SPEAKERS

Eastern Washington

Annual Dinner

Ben Carson

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In 1985 he and colleagues at Johns Hopkins began the process of reviving the operation known as cerebral hemispherectomy to control intractable seizures in children.

In 1986 he performed the first successful placement of a shunt to relieve hydrocephalus in a baby that was still in the mother's womb.

 

In 1987 he led a team of 70 professionals in the first technically successful separation of occipital craniopagus twins (joined at the back of the head) from Germany.

 

In 1997 he and an international team accomplished the first completely successful separation of type two vertical craniopagus twins in South Africa. The twins were joined at the top of the head and facing in opposite directions. They are living without neurological complications.

 

Dr. Carson has been involved with more than 15,000 surgical procedures and feels that every single one of them is as important as the headline-grabbing operations. He feels that it is indeed a privilege to be able to intervene in one's life and provide a better outcome.

 

Dr. Carson has been the recipient of numerous awards including more than 70 honorary doctorate degrees, the NAACP's highest award which is the Spingarn medal, and the Presidential Medal of Freedom which is the highest civilian honor bestowed by the United States. He was also named in 2001 by the Library of Congress as one of 89 living legends on the occasion of it's 200th anniversary. That same year he was named by CNN and Time Magazine as one of the nation's 24 foremost physicians and scientists.

 

He is a member of many prestigious societies such as the Horatio Alger Society of Distinguished Americans and the Alpha Omega Alpha (AOA) honor medical society. He is also a member of the National Academy of Medicine.

 

With much public urging, he reluctantly entered the presidential primaries in 2015 and briefly held front runner status before dropping out and accepting the position as the 17th United States Secretary of the Department of Housing and Urban Development. At HUD his team was responsible for many innovative programs such as the Foster Youth to Independence program (FYI) which helps youth who have aged out of foster care obtain the support necessary to set them on a trajectory of success. They also created the EnVision Center program which facilitates self-sufficiency in underserved populations. Under Secretary Carson's oversight, the agency once again became fiscally responsible resulting in the first clean audit in many years. He also chaired the White House Opportunity and Revitalization Council consisting of multiple federal agencies for the purpose of developing and expanding the Opportunity Zone program. The list of accomplishments at HUD is expansive.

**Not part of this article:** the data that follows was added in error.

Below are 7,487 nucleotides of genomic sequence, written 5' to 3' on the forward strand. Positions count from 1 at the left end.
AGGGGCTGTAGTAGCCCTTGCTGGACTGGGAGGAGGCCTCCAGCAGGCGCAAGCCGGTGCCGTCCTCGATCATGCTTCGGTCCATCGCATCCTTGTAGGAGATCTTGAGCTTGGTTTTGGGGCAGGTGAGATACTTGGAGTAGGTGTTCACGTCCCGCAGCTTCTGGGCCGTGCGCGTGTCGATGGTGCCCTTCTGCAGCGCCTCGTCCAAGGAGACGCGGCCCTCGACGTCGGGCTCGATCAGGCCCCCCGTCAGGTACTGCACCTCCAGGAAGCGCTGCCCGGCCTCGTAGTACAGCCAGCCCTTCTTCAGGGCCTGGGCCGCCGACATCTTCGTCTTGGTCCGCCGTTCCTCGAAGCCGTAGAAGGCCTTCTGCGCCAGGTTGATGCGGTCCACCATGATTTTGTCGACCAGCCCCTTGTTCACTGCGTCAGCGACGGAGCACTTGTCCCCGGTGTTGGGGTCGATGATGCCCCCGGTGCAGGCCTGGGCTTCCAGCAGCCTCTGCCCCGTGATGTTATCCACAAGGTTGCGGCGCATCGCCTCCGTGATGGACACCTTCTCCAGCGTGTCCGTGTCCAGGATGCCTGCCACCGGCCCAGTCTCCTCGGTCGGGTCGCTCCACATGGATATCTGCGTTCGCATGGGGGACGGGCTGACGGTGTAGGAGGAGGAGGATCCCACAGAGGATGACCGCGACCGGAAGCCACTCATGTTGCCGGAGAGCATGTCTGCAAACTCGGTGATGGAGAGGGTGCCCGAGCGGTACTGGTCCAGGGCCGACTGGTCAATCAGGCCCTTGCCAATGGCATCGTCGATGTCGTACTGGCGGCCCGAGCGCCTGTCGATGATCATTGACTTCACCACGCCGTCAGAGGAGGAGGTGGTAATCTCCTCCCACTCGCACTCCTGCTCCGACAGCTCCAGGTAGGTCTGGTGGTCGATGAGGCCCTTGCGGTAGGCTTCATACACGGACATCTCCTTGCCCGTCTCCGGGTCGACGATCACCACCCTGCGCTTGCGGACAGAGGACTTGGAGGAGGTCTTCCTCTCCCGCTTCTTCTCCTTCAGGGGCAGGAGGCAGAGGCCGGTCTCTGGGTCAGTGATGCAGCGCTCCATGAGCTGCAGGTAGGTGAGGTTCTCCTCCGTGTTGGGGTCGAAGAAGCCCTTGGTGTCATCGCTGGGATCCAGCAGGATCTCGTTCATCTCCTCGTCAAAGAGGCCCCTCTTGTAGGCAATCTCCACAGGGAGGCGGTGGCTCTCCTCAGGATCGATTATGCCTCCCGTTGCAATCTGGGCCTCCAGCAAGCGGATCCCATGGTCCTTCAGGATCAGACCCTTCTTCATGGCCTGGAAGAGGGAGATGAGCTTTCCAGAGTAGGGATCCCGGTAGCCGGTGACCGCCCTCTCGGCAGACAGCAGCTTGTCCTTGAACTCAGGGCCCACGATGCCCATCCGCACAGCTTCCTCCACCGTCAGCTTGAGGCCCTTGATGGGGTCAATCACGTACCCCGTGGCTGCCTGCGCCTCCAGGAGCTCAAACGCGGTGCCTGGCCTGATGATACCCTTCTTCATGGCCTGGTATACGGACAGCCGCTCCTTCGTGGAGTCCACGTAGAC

He has been married to his wife (Candy) for 46 years and they have three sons, three daughters in law and five grandchildren and counting. He is co-founder of the Carson Scholars Fund which recognizes young people starting in the fourth grade for superior academic performance and humanitarian qualities.

 

He is President and Chairman of the American Cornerstone Institute (ACI) which emphasizes common-sense solutions to improve the lives of all Americans. He believes America is more of an idea than a place. An idea that promotes liberty and justice for all.

Benjamin Carson was raised along with his brother Curtis in Detroit and Boston by a single mom with less than a third-grade education. He was a terrible student until his mother turned off the television and imposed a requirement that the boys read two books a piece from the Detroit public libraries every week and submit to her written book reports. Their academic performance improved dramatically and Benjamin won a scholarship to Yale University, followed by medical school at the University of Michigan and an internship and residency in neurosurgery at Johns Hopkins. Following a stint in Western Australia as the senior registrar at Sir Charles Gairdner Medical Centre, he returned to Johns Hopkins and was appointed Director of Pediatric Neurosurgery in 1984 at the age of 33.